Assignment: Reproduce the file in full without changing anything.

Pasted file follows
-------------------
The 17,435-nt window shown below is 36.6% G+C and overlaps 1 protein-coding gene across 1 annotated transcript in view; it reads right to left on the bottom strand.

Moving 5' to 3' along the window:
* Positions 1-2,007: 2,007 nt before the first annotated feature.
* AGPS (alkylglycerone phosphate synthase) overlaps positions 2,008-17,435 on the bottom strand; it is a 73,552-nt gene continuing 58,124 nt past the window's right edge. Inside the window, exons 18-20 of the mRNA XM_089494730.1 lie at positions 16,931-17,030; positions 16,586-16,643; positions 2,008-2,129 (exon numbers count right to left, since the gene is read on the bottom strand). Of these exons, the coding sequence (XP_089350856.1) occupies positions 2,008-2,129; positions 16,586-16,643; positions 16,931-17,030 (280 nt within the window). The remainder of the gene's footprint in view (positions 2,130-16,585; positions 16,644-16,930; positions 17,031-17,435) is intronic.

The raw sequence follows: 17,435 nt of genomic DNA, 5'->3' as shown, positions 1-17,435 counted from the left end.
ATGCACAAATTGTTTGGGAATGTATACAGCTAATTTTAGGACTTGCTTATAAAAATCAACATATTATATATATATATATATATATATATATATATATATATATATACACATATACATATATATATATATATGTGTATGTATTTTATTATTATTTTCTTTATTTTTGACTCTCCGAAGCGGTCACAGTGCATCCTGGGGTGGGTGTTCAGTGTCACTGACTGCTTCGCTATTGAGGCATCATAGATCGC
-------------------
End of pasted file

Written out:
The 17,435-nt window shown below is 36.6% G+C and overlaps 1 protein-coding gene across 1 annotated transcript in view; it reads right to left on the bottom strand.

Moving 5' to 3' along the window:
* Positions 1-2,007: 2,007 nt before the first annotated feature.
* AGPS (alkylglycerone phosphate synthase) overlaps positions 2,008-17,435 on the bottom strand; it is a 73,552-nt gene continuing 58,124 nt past the window's right edge. Inside the window, exons 18-20 of the mRNA XM_089494730.1 lie at positions 16,931-17,030; positions 16,586-16,643; positions 2,008-2,129 (exon numbers count right to left, since the gene is read on the bottom strand). Of these exons, the coding sequence (XP_089350856.1) occupies positions 2,008-2,129; positions 16,586-16,643; positions 16,931-17,030 (280 nt within the window). The remainder of the gene's footprint in view (positions 2,130-16,585; positions 16,644-16,930; positions 17,031-17,435) is intronic.

The raw sequence follows: 17,435 nt of genomic DNA, 5'->3' as shown, positions 1-17,435 counted from the left end.
ATGCACAAATTGTTTGGGAATGTATACAGCTAATTTTAGGACTTGCTTATAAAAATCAACATATTATATATATATATATATATATATATATATATATATATATATACACATATACATATATATATATATATGTGTATGTATTTTATTATTATTTTCTTTATTTTTGACTCTCCGAAGCGGTCACAGTGCATCCTGGGGTGGGTGTTCAGTGTCACTGACTGCTTCGCTATTGAGGCATCATAGATCGC